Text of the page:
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How important is Load Shifting in MicroGrids?

André D. Henderson Sr.'s picture
CEO/ Sr. Energy Consultant ⚡️ Advanced iNergies LLC

Advanced iNERGIES LLC(formerly Advanced NRG Solutions)We work in Commercial Energy, Solar, Energy Management, Merchant Services, Recycling, Bio-Fuels, Waste to Energy, Wind, Tank-Less Water...

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  • Apr 1, 2021

An electrical grid would be stable when the electricity demand and supply are in balance.

The power generation should increase in response to increase in load.

Demand-side management (DSM) is a way to reduce peak load demand so that adequacy of electricity will be maintaine without interruption.

Apart from reducing peak load demand, DSM is useful in other applications also, like mitigation of emergencies in the electrical power system, reducing blackouts and increasing reliability of the electrical power system.

Due to these benefits, price of electricity reduces, harmful effects on environment also get reduced and also dependence.

Is load shifting a priority in MicroGrid Designs?!

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Load shifting is essential in a microgrid because it allows for the most efficient use of the resource. While a site is connected to the grid, the primary concern is typically energy management geared toward economic optimization (peak shaving, time of use, …). However, when islanding, power stability becomes a central focus and load management takes on increased importance, especially if the loads are being served by a battery system or other inverter based asset like a microturbine CHP for example. Sometimes loads just happen to occur at the same time, this doesn’t mean they have to.  Controlling and shifting loads, along with minimizing them through efficiency measures, enable microgrids to reliably serve their loads, take advantage of intermittent resources, like solar plus storage, and minimize the reliance on fossil generation in the microgrid.

André D. Henderson Sr.'s picture
André D. Henderson Sr. on Apr 3, 2021

Thanks for your feedback... Good information!

The backbone technology of most modern microgrids are photovoltaic (PV) power and battery energy storage system. Normally PV is used to charge the BESS during mid-day, and then BESS becomes the primary internal source at night  BESS has a very high capital cost, and there are two ways to minimize the size of the BESS: (1) use the BESS in the early evening, and utility power in the late evening (when utility power is usually least expensive), and (2) load shifting. However the load shifting may be the opposite of normal load shifting.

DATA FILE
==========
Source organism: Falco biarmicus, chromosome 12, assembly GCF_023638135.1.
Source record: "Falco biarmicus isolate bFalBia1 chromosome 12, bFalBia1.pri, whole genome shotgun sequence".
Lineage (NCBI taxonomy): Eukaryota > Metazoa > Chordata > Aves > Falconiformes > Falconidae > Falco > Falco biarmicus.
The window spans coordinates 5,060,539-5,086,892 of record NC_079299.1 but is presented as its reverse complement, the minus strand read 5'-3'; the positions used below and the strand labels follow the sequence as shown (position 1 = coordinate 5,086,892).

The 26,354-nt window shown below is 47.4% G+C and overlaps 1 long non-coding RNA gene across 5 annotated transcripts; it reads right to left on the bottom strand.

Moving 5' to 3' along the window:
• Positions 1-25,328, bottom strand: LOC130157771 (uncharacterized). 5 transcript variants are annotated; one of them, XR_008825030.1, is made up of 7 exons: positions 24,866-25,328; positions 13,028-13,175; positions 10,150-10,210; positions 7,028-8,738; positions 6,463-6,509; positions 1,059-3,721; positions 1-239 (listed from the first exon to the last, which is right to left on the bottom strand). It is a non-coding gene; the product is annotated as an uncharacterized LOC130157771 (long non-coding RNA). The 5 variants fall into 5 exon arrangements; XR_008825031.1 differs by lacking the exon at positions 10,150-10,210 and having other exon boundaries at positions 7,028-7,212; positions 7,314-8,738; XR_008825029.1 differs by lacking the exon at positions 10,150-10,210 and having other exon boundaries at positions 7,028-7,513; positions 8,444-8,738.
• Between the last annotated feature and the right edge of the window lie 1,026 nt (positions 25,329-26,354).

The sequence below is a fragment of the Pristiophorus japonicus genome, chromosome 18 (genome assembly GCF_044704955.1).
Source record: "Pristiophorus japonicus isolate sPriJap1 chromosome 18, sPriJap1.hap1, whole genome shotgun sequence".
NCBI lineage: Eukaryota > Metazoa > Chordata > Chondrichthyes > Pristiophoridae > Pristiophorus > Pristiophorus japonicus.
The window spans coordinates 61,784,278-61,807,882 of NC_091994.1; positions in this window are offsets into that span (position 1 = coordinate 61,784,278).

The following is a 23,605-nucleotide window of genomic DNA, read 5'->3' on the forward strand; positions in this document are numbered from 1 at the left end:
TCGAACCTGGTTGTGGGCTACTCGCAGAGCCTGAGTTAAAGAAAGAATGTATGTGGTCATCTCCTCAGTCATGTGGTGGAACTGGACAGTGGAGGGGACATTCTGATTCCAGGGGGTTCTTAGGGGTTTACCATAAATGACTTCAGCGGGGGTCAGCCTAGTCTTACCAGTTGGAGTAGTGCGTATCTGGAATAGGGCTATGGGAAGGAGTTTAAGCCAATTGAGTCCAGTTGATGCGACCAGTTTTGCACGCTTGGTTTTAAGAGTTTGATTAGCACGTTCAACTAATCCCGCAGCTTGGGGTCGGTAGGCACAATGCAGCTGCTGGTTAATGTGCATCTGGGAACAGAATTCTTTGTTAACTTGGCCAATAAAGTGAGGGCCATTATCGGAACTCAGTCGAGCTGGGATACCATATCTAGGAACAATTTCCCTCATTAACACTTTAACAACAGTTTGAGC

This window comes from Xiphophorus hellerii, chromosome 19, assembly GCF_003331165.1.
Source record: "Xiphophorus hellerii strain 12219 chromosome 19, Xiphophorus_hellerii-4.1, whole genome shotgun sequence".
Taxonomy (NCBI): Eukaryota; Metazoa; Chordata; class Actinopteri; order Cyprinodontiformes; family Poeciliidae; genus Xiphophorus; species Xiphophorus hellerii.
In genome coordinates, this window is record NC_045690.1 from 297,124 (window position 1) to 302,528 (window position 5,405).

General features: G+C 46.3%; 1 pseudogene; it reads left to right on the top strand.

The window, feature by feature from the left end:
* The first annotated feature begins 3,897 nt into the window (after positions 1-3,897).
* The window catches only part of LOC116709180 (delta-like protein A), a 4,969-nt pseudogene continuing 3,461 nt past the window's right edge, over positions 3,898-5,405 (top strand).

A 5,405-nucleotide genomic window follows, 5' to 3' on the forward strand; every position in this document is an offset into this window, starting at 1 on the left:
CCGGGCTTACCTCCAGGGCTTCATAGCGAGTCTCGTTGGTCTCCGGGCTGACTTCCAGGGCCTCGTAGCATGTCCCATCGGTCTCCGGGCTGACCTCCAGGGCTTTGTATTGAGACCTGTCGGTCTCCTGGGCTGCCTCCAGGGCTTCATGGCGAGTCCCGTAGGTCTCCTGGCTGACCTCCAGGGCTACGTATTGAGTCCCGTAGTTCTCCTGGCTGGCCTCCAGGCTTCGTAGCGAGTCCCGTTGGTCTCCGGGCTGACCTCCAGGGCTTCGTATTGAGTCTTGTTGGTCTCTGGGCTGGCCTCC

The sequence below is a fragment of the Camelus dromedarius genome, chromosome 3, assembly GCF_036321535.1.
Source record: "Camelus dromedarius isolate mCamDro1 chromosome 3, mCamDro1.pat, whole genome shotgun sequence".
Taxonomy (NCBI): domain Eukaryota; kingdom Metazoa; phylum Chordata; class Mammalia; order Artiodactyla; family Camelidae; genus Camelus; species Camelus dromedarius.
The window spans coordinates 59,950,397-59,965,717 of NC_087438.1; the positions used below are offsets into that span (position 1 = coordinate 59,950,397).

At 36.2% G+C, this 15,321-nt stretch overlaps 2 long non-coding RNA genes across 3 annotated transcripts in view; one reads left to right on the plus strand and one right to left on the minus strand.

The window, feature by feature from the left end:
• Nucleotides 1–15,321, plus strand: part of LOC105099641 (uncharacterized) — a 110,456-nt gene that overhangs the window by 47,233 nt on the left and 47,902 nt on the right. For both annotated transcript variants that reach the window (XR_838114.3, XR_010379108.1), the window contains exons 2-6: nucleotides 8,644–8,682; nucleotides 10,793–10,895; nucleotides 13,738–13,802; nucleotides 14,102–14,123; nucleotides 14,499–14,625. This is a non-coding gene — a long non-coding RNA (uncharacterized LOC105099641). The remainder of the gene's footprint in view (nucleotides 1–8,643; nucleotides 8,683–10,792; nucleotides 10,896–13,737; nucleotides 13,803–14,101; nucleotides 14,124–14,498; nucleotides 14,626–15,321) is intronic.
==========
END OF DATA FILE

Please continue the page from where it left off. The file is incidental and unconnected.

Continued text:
The least expensive power for a microgrid is generally PV (at least where I live in California).  So the load shifting would involve building larger PV arrays and shift flexible loads to mid-day when PV is generating at maximum output.

In order to provide an incentive this behavior, the microgrid manager would use an inverted  time-of-use rate, where consumer power is least expensive in mid-day and most expensive at night.



André D. Henderson Sr.'s picture
André D. Henderson Sr. on Apr 3, 2021

But what if the BESS is charged by both Solar and Wind?

Microgrids are just a microcosm of the “Grid” as the name suggests. The key difference being a lot more control both in developing forecasts and also insights into the load and supply sides when designing and managing the Microgrids. However, over time the peak shifting may be needed with variability and growth in the loads beyond the designed capacity or for managing supply side related events such as unplanned outages.

André D. Henderson Sr.'s picture
André D. Henderson Sr. on Apr 3, 2021

I feel it’s important for modular growth of a system.

A lot to unpack here.  One meta question is "what is the purpose of the proposed microgrid?"  

DSM is ultimately a package of products and strategies targeted at different user and utility use cases; from this perspective, I think that prioritization of functionality depends upon value that can be derived...and the value depends upon the use case.  

A utility centric microgrid would prioritize DSM in response to the system needs that you've highlighted; a customer centric (i.e. MUSH, or residential "island") microgrid would prioritize DSM that balanced local reliability with the possibility of utility DSM revenue.  Either way - load shifting is a priority....but the right strategy behind the shifting will be different across different microgrids.  

André D. Henderson Sr.'s picture
André D. Henderson Sr. on Apr 3, 2021

So bottom line Load Shifting is important but it needs to be tailored... Makes sense.

From a revenue perspective, demand side management programs are perfect for a microgrid because it is able to island itself from the traditional synchronous grid.  I would expect that the majority would be participating in demand response programs simply for the reason that they are able to remove themselves from the traditional grid almost instantaneously while not interrupting much of their processes.  By participating in demand response programs, they can create an additional source of revenue while continuing to operate their facility at or near normal due to the islanding capability.

André D. Henderson Sr.'s picture
André D. Henderson Sr. on Apr 3, 2021


Thank you and I agree as it relates to an additional revenue source.

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